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Will the Mer Project Keep MeeGo Alive?

Maemo Reconstructed gets resurrected as MeeGo Reconstructed. New governance, improved vendor relations, and easier contribution methods planned for open source mobile OS.

In a message on the MeeGo email list today, Carsten Munk proposes the Mer project as a sustainable way for MeeGo and other communities to work with Tizen. Munk explains that many MeeGo project contributors originated from the Mer project, which stood for Maemo Reconstructed. “We were big on open governance, open development and open source,” he says.

Munk says that the resurrected Mer project is not intended to be anti-Intel or anti-Tizen; instead, the project plans to collaborate with the new Tizen efforts. “We decided to approach the problems and potential scenarios of change in MeeGo in the light of the reallocation of resources caused by what is now known as the Tizen work. There have not been any Trunk/1.3 releases since August and Tablet UX has totally stalled. What really works (and works quite well) is the Core. It's time to take the pieces and use them for reconstruction,” Munk says.

The goals for Mer, according to Munk's post, are to be openly developed and governed as a meritocracy; instead of end users, device vendors will be the primary customers of the platform; to have a device manufacturer-oriented structure and a device-oriented architecture; to be inclusive of MeeGo, Tizen, Qt, EFL, HTML5, and other technologies; and to innovate in the mobile OS space.

The Mer project wants to have the blessing of the Linux Foundation and carry on the “MeeGo spirit,” and will work toward an ultra-portable Linux, HTML5/QML/JS core on which to build products. Mer project organizers encourage people to participate in Tizen project core work. “Even if Tizen turns out to be dramatically different,” Munk says, “the maintenance load of 302 source packages – much of it typical Linux software, is significantly lower than that of the 1,400 packages found in MeeGo today.” Munk says that the Mer project will use another lesson learned from MeeGo. “We also want to port this work to everywhere, ARMv6/7 – hardfp, softfp, i486, Atom, MIPS, etc. – allowing much more freedom for porting to new devices,” he says.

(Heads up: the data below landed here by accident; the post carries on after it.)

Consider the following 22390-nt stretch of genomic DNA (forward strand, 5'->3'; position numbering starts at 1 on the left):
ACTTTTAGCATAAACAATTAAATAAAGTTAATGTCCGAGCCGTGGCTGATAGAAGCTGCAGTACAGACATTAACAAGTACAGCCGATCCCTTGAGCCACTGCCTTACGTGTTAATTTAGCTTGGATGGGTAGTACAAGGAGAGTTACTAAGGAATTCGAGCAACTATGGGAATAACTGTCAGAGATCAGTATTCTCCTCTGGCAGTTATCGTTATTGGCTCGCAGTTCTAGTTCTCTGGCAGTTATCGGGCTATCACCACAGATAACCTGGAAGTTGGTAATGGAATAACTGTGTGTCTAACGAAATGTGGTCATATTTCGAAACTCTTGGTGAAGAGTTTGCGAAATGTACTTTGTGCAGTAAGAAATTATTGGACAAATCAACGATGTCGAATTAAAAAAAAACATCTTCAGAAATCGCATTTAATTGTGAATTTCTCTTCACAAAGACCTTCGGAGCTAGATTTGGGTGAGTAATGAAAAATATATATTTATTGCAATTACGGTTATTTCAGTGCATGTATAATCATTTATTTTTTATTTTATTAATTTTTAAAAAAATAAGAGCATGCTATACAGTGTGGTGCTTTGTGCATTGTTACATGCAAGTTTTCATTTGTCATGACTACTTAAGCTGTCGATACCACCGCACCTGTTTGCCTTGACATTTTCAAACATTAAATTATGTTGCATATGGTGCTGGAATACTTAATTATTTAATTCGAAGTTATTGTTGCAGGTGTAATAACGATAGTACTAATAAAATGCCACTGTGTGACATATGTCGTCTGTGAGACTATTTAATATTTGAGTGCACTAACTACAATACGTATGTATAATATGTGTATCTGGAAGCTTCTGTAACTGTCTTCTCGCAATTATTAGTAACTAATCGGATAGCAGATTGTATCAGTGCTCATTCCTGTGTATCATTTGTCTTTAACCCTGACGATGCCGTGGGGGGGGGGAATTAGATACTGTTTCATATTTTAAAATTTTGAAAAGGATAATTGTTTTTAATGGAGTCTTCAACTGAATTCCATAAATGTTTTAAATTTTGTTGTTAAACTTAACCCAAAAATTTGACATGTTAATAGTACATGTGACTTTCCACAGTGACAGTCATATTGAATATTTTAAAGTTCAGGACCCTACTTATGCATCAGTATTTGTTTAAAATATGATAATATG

More Mer activity is visible today on the http://maemo.org/ site, where Robin Burchell explains the new Mer-focused direction for a MeeGo 2.0. Burchell says that the core Linux-based operating system will not have a user interface, so it will be a tool for developing products. “The idea being that you can then take it, drop a hardware reference for a device you love quite a bit, drop a UX in on top (either one you write yourself, or one from the greater community, like the MeeGo handset UX), and you have a product,” Burchell explains. “I look forward to running a MeeGo handset UX on top of a Mer core on my n900 soon, and what can be accomplished in the future,” Burchell writes.

To get involved or learn more about the Mer project, log into #mer on freenode or check the MeeGo or Maemo.org forums.

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